All law involves a resolution of conflicting interests. But, unlike other areas of law, international law lacks a centralised authority which could resolve conflicts of interest. Whereas in a domestic system there are decision-making authorities which can resolve such conflicts, in international law the absence of such an authority means that conflicts will be protracted. This situation will exist until some provision for the settlement of the conflicts is made in the course of time, either through negotiated settlements resulting in treaties, or through practices resulting in custom. The adjustment will embody principles which receive a measure of acceptance by states. All these involve consensual processes. International law embodies a long series of adjustments made in response to conflicts. As the process of adjustment never ends, the law continually remains in a state of flux.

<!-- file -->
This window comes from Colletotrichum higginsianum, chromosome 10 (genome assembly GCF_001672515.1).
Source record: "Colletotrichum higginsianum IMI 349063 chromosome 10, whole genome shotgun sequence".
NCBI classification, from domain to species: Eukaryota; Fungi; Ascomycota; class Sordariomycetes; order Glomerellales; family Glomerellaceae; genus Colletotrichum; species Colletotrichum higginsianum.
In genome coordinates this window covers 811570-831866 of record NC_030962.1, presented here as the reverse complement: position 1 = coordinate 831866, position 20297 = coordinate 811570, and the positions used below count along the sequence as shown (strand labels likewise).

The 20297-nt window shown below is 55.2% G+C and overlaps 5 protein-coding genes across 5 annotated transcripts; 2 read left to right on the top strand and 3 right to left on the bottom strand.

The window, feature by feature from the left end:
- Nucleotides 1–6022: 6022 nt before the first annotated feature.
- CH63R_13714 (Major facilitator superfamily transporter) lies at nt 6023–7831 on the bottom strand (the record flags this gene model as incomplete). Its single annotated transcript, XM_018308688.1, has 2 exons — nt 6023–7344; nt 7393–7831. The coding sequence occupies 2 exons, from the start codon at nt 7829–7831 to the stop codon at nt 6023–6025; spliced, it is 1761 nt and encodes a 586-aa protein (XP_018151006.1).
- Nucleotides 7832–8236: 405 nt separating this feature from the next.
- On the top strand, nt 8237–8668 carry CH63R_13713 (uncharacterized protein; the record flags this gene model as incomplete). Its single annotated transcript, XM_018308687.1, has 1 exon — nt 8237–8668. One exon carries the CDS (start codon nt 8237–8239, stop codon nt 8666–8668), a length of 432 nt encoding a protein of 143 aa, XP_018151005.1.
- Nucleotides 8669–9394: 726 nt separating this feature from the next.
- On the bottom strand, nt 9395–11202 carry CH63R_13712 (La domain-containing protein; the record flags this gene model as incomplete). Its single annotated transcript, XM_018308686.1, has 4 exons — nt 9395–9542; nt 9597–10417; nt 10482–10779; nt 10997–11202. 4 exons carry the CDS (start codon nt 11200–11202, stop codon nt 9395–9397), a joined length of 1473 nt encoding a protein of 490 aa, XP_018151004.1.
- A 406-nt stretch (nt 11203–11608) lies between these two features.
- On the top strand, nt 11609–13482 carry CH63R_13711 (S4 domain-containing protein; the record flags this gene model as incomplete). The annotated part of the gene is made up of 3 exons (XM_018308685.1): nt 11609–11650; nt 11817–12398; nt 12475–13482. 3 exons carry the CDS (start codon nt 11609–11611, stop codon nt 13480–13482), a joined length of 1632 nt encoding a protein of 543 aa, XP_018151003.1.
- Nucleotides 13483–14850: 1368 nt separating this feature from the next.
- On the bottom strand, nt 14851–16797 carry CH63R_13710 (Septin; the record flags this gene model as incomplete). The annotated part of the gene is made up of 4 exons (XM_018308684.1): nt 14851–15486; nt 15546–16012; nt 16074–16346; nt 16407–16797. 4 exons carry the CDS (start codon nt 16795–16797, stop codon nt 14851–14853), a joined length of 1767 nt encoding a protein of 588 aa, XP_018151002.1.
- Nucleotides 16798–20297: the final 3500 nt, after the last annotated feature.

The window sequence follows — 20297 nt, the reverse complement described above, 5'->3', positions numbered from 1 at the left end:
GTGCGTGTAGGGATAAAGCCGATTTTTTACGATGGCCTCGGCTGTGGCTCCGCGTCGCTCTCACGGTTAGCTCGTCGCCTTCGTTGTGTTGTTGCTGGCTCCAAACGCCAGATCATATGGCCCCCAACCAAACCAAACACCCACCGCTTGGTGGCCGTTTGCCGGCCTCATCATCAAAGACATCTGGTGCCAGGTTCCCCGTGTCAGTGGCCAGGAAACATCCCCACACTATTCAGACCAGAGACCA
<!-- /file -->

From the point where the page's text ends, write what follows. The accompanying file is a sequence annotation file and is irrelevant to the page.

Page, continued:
The international law on foreign investment is an example of this process of adjustment. Its lack of clarity in many areas results from the intensity of conflict of divergent interests. Essentially, the conflict relates to the nature of the control that could be exercised over the foreign investment. Host states argue for national control subject to a minimum of external constraints, whereas home states argue for greater constraints on national control in the hope of ensuring the protection of foreign investment. Various other actors such as nongovernmental organisations (NGOs) with a diversity of interests have come onto the scene, thus adding further to the existing uncertainty. Complexity is added to the field as investment treaties use open-ended terms in describing the nature of the protection given to foreign investment. Arbitration tribunals expansively interpret these terms. States react by restricting their meaning, often unsuccessfully. This unfortunate contest has become a characteristic of the area of law. Elucidation of the nature of the conflicts in the different areas of this field of law will help in understanding the issues involved. The historical factors which shaped the law were set out briefly in the introductory chapter, and the changes that have taken place in the framework within which foreign investments are made were also discussed. This chapter elaborates further the legal context in which foreign investment operates.
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